Ilithyia was the goddess of childbirth and labour pains.

Residence: Mount Olympus
Symbols: Torch, weasel and polecat
Parents: Zeus and Hera
Siblings: Aeacus, Angelos, AphroditeApolloAresArtemisAthenaDionysusErisEnyo, Ersa, Hebe, Helen of Troy, HeraclesHermes, Minos, Pandia, Persephone, Perseus, Rhadamanthus, the Graces, the Horae, the Litae, the Muses, the Moirae
Roman equivalent: Lucina/Natio

Amphora birth Athena Louvre F32.jpg
The birth of Athena from the head of Zeus, with Ilithyia on the right.

Her name means “she who comes to aid” or “relieve” from the Greek word elêluthyia.

When Alcmene was in labour with Heracles, Hera sent Ilithyia to stay the birth and so kill mother and child. However, Alcmene’s handmaiden Galinthias spied the goddess seated before the door with her arms and legs crossed, and cried “a son is born.” The goddess leapt up in surprise, releasing her magical grip on the womb, allowing the child to be born. Ilithyia was furious at being tricked by the woman and transformed Galinthias into a polecat.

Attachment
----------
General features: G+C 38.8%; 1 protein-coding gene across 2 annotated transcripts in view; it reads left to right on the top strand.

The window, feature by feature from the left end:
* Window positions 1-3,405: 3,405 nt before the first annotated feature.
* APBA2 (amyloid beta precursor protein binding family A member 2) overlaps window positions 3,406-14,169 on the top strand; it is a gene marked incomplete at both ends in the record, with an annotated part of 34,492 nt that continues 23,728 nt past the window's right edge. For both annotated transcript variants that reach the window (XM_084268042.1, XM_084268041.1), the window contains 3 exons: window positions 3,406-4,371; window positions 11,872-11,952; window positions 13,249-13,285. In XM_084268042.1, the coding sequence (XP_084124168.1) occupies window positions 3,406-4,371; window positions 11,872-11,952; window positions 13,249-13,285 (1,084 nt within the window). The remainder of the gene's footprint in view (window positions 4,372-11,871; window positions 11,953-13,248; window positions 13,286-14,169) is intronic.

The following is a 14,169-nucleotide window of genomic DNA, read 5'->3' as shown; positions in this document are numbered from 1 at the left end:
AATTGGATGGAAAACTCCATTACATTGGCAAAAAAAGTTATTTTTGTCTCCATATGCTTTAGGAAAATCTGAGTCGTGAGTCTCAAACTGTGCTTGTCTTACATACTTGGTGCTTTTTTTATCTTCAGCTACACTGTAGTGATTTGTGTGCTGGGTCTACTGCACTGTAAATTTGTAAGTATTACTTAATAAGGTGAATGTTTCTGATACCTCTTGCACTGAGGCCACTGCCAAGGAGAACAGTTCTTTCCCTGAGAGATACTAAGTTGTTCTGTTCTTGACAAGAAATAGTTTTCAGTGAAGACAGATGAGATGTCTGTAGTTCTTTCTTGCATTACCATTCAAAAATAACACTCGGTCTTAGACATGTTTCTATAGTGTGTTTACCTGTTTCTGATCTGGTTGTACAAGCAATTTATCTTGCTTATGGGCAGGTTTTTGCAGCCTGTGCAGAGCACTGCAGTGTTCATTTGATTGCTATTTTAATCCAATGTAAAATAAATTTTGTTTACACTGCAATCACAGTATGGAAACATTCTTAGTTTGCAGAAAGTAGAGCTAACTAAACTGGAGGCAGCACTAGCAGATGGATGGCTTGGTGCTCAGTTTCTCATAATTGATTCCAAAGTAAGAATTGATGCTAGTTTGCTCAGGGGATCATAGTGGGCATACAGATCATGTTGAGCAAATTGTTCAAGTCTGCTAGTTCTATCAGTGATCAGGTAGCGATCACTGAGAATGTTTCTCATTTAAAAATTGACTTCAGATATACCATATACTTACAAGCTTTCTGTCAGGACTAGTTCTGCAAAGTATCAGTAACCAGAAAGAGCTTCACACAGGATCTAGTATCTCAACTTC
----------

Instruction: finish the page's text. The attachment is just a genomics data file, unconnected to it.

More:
Ilithyia and the birth of Athena. Athenian black-figure amphora, 6th c. BC. Virginia Museum of Fine Arts. (c)
Eileithyia, Tethys and Oceanus. Athenian black-figure dinos, 6th c. BC. British Museum. (c)

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